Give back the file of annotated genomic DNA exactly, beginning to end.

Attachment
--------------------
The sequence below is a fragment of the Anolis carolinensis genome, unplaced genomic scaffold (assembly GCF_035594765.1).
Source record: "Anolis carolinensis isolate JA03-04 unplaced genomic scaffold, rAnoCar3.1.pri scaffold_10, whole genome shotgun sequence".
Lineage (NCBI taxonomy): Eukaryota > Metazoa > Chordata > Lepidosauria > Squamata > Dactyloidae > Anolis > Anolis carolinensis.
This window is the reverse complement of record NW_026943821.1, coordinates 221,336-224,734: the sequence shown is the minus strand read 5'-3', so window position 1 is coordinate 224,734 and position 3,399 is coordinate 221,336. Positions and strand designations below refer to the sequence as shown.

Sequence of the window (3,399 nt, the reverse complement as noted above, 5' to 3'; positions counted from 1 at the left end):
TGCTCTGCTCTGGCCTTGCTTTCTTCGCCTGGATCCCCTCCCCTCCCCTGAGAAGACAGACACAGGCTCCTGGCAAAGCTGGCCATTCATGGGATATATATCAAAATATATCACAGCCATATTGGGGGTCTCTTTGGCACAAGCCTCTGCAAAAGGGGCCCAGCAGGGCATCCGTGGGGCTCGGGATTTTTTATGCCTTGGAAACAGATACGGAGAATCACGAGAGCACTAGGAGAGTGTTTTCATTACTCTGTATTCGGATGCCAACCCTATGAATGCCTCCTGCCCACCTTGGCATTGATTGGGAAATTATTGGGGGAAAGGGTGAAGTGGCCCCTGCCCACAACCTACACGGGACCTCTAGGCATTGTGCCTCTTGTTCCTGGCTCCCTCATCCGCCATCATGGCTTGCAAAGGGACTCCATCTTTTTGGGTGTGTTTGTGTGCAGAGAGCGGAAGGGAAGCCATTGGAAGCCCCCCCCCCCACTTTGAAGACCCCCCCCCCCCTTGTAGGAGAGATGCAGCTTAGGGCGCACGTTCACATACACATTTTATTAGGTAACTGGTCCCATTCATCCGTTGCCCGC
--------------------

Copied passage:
The sequence below is a fragment of the Anolis carolinensis genome, unplaced genomic scaffold (assembly GCF_035594765.1).
Source record: "Anolis carolinensis isolate JA03-04 unplaced genomic scaffold, rAnoCar3.1.pri scaffold_10, whole genome shotgun sequence".
Lineage (NCBI taxonomy): Eukaryota > Metazoa > Chordata > Lepidosauria > Squamata > Dactyloidae > Anolis > Anolis carolinensis.
This window is the reverse complement of record NW_026943821.1, coordinates 221,336-224,734: the sequence shown is the minus strand read 5'-3', so window position 1 is coordinate 224,734 and position 3,399 is coordinate 221,336. Positions and strand designations below refer to the sequence as shown.

Sequence of the window (3,399 nt, the reverse complement as noted above, 5' to 3'; positions counted from 1 at the left end):
TGCTCTGCTCTGGCCTTGCTTTCTTCGCCTGGATCCCCTCCCCTCCCCTGAGAAGACAGACACAGGCTCCTGGCAAAGCTGGCCATTCATGGGATATATATCAAAATATATCACAGCCATATTGGGGGTCTCTTTGGCACAAGCCTCTGCAAAAGGGGCCCAGCAGGGCATCCGTGGGGCTCGGGATTTTTTATGCCTTGGAAACAGATACGGAGAATCACGAGAGCACTAGGAGAGTGTTTTCATTACTCTGTATTCGGATGCCAACCCTATGAATGCCTCCTGCCCACCTTGGCATTGATTGGGAAATTATTGGGGGAAAGGGTGAAGTGGCCCCTGCCCACAACCTACACGGGACCTCTAGGCATTGTGCCTCTTGTTCCTGGCTCCCTCATCCGCCATCATGGCTTGCAAAGGGACTCCATCTTTTTGGGTGTGTTTGTGTGCAGAGAGCGGAAGGGAAGCCATTGGAAGCCCCCCCCCCCACTTTGAAGACCCCCCCCCCCCTTGTAGGAGAGATGCAGCTTAGGGCGCACGTTCACATACACATTTTATTAGGTAACTGGTCCCATTCATCCGTTGCCCGC